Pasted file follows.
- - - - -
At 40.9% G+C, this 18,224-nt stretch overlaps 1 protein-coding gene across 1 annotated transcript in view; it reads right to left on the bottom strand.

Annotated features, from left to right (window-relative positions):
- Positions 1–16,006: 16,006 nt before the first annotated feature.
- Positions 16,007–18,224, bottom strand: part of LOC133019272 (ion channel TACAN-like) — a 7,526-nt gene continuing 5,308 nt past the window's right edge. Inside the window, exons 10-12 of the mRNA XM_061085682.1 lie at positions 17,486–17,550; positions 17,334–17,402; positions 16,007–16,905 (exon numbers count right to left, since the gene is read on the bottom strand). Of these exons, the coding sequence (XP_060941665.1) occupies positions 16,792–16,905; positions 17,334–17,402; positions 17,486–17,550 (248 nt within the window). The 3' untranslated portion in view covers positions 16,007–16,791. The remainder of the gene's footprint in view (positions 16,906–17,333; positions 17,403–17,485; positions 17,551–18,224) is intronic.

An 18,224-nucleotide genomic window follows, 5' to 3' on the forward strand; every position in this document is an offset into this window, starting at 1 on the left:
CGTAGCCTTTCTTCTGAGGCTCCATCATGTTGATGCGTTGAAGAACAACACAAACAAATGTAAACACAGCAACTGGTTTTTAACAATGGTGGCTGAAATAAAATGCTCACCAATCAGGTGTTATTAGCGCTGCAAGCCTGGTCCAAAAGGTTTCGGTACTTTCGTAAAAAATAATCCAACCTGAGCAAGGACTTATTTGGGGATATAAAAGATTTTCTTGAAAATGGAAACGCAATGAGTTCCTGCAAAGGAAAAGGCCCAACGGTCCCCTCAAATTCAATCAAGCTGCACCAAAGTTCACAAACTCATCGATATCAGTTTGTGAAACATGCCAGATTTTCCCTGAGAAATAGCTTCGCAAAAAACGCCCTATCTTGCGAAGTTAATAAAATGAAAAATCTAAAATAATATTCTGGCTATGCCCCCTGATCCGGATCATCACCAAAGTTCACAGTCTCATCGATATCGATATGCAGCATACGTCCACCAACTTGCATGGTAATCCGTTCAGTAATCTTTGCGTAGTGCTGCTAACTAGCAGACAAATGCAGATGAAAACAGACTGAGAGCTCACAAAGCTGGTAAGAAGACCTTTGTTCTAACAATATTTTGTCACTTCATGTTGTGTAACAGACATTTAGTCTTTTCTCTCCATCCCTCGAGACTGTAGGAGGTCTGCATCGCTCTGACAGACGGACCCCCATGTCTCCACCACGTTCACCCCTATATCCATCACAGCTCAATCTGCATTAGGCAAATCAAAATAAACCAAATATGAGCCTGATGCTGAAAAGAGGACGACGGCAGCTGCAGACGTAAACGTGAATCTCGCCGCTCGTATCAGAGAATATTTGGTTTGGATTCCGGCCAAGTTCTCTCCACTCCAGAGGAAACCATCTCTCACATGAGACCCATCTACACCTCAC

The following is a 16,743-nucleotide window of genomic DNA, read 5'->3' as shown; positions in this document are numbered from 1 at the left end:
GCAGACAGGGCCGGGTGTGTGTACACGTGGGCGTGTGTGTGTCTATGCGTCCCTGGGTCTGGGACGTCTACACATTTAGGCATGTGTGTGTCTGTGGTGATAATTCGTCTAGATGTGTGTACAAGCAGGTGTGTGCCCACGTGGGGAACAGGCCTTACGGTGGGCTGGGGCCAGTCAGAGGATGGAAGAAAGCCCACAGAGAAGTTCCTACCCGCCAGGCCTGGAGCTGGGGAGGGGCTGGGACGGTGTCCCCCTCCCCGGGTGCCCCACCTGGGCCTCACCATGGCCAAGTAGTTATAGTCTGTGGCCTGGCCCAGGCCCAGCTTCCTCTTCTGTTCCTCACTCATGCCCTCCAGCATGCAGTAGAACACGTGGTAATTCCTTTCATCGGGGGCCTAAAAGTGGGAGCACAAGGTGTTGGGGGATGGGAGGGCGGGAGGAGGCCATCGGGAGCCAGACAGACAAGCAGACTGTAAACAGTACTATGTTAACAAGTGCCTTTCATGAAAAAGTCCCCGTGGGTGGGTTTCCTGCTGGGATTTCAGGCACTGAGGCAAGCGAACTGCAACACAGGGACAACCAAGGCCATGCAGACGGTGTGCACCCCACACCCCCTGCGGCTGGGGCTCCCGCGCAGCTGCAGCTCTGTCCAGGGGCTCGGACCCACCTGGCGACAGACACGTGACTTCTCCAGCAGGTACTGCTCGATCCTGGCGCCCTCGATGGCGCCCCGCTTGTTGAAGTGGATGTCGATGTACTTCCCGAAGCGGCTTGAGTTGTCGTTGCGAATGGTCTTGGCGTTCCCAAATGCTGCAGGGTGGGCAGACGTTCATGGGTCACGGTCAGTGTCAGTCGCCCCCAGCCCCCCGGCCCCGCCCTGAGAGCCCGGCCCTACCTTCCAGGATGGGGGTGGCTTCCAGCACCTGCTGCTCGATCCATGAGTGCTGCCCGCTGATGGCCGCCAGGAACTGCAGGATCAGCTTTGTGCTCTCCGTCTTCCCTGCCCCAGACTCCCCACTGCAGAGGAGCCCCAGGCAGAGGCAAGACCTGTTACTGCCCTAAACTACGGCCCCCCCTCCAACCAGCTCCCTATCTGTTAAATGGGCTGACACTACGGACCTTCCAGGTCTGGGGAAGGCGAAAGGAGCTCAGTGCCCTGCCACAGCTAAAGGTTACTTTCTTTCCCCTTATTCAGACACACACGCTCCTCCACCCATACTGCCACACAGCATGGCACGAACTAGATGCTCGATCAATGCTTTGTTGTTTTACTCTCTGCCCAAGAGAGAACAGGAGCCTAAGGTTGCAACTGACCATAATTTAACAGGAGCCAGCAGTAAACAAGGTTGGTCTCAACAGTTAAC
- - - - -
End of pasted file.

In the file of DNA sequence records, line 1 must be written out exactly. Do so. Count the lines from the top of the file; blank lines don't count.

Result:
At 40.9% G+C, this 18,224-nt stretch overlaps 1 protein-coding gene across 1 annotated transcript in view; it reads right to left on the bottom strand.